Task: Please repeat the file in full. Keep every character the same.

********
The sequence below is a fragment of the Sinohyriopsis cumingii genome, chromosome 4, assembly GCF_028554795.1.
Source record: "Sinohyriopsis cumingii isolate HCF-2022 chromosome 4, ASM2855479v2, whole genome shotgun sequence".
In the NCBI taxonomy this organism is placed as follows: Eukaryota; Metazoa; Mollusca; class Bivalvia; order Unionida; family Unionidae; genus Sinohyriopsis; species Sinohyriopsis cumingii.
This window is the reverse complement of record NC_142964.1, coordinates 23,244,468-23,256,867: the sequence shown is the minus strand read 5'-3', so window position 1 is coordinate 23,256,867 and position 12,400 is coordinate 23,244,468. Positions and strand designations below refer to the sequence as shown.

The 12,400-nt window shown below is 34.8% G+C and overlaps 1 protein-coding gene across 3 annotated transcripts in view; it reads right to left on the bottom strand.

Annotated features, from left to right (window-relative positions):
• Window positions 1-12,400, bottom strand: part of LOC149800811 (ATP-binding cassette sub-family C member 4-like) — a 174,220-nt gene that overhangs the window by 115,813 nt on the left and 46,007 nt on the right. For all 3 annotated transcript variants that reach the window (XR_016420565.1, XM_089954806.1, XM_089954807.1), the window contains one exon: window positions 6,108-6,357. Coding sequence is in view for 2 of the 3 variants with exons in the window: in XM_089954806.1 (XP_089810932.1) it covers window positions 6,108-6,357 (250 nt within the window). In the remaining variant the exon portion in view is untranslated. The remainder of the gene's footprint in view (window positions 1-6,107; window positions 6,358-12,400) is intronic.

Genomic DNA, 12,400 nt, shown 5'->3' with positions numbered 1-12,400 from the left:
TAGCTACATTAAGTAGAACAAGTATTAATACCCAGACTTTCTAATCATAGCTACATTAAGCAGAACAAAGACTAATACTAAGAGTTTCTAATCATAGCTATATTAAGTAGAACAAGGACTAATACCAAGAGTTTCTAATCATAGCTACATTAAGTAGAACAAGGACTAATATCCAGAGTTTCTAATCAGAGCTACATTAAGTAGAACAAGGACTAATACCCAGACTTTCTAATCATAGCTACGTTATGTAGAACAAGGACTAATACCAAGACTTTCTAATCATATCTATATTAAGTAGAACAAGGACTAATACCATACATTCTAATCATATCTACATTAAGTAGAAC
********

The sequence below is a fragment of the Sinohyriopsis cumingii genome, chromosome 4, assembly GCF_028554795.1.
Source record: "Sinohyriopsis cumingii isolate HCF-2022 chromosome 4, ASM2855479v2, whole genome shotgun sequence".
In the NCBI taxonomy this organism is placed as follows: Eukaryota; Metazoa; Mollusca; class Bivalvia; order Unionida; family Unionidae; genus Sinohyriopsis; species Sinohyriopsis cumingii.
This window is the reverse complement of record NC_142964.1, coordinates 23,244,468-23,256,867: the sequence shown is the minus strand read 5'-3', so window position 1 is coordinate 23,256,867 and position 12,400 is coordinate 23,244,468. Positions and strand designations below refer to the sequence as shown.

The 12,400-nt window shown below is 34.8% G+C and overlaps 1 protein-coding gene across 3 annotated transcripts in view; it reads right to left on the bottom strand.

Annotated features, from left to right (window-relative positions):
• Window positions 1-12,400, bottom strand: part of LOC149800811 (ATP-binding cassette sub-family C member 4-like) — a 174,220-nt gene that overhangs the window by 115,813 nt on the left and 46,007 nt on the right. For all 3 annotated transcript variants that reach the window (XR_016420565.1, XM_089954806.1, XM_089954807.1), the window contains one exon: window positions 6,108-6,357. Coding sequence is in view for 2 of the 3 variants with exons in the window: in XM_089954806.1 (XP_089810932.1) it covers window positions 6,108-6,357 (250 nt within the window). In the remaining variant the exon portion in view is untranslated. The remainder of the gene's footprint in view (window positions 1-6,107; window positions 6,358-12,400) is intronic.

Genomic DNA, 12,400 nt, shown 5'->3' with positions numbered 1-12,400 from the left:
TAGCTACATTAAGTAGAACAAGTATTAATACCCAGACTTTCTAATCATAGCTACATTAAGCAGAACAAAGACTAATACTAAGAGTTTCTAATCATAGCTATATTAAGTAGAACAAGGACTAATACCAAGAGTTTCTAATCATAGCTACATTAAGTAGAACAAGGACTAATATCCAGAGTTTCTAATCAGAGCTACATTAAGTAGAACAAGGACTAATACCCAGACTTTCTAATCATAGCTACGTTATGTAGAACAAGGACTAATACCAAGACTTTCTAATCATATCTATATTAAGTAGAACAAGGACTAATACCATACATTCTAATCATATCTACATTAAGTAGAAC